The reason for that precipitous decline was the 2015 repeal of Country of Origin Labeling (COOL) requirements for beef and pork retailers. Prior to the repeal, cattle had to be actually raised in the U.S. to be labeled American-made. Today, they need only be processed here.

While American grass-fed cattle farmers can go toe-to-toe with other countries when it comes to taste, they can’t always compete on price. Large-scale producers of beef like Australia and New Zealand benefit from moderate temperatures that let cattle graze year-round, lowering costs. In America, farmers often supplement their herd’s diet with additional food in the winter, as their grazing grounds are covered in snow (Stone Barns Center, 2017). And many U.S. grass-fed cattle farms are small, family-run organizations, compared to the industrial-size operations in other countries. Those operations benefit from the cost savings brought by economies of scale.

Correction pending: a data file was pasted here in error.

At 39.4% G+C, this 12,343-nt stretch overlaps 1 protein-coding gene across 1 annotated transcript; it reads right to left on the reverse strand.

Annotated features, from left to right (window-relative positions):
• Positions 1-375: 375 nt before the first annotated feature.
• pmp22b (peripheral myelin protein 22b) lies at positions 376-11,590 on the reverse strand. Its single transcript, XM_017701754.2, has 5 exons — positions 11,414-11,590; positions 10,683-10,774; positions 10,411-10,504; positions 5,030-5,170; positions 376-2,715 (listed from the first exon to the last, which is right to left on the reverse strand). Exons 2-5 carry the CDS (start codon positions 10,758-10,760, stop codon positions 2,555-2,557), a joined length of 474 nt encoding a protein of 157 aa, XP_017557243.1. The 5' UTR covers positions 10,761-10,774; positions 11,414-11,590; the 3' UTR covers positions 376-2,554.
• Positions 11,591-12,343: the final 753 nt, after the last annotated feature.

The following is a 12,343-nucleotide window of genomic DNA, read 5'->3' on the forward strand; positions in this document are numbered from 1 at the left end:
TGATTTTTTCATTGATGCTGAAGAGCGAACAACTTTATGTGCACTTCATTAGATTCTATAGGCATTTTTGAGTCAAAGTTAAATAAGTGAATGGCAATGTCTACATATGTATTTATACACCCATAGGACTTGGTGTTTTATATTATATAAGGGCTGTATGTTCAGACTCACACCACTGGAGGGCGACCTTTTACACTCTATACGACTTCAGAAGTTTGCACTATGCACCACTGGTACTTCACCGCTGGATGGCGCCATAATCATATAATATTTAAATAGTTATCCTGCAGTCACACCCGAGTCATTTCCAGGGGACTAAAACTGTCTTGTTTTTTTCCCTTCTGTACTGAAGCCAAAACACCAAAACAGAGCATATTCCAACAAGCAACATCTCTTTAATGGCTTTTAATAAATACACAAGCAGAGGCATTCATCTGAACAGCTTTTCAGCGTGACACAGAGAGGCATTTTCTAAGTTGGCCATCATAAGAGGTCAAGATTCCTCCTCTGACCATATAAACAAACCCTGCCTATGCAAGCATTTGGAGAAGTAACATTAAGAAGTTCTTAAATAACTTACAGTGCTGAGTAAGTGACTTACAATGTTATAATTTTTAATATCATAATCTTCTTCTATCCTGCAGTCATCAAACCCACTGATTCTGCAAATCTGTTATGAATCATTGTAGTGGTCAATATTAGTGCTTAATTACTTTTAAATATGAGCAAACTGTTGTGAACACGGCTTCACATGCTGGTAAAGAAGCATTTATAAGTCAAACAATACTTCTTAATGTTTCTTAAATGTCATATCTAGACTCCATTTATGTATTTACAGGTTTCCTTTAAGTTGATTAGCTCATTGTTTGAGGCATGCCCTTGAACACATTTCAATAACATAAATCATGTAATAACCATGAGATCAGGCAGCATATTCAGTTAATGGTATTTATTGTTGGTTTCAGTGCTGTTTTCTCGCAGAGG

The ease of acquiring a “Product of U.S.A.” stamp isn’t the only reason it can be difficult for consumers to know where their grass-fed beef originated. Most companies selling beef raised in another country don’t want to advertise it. Some obscure their beef’s provenance with clever marketing tactics, like plastering American flags on their packaging or including patriotic words in their company’s name or slogan (Aichner T, 2013). These strategies aren’t regulated by the Federal Trade Commission.

We could see more stringent requirements return one day if COOL regulations surrounding beef labeling are brought back. Several lawmakers have taken steps in that direction, including U.S. Senator Mike Rounds from South Dakota, who introduced the Beef Integrity Act in 2019. The bill would allow “Product of U.S.A.” labels to be used only on beef raised in America. However, the bill has yet to receive a vote in the senate.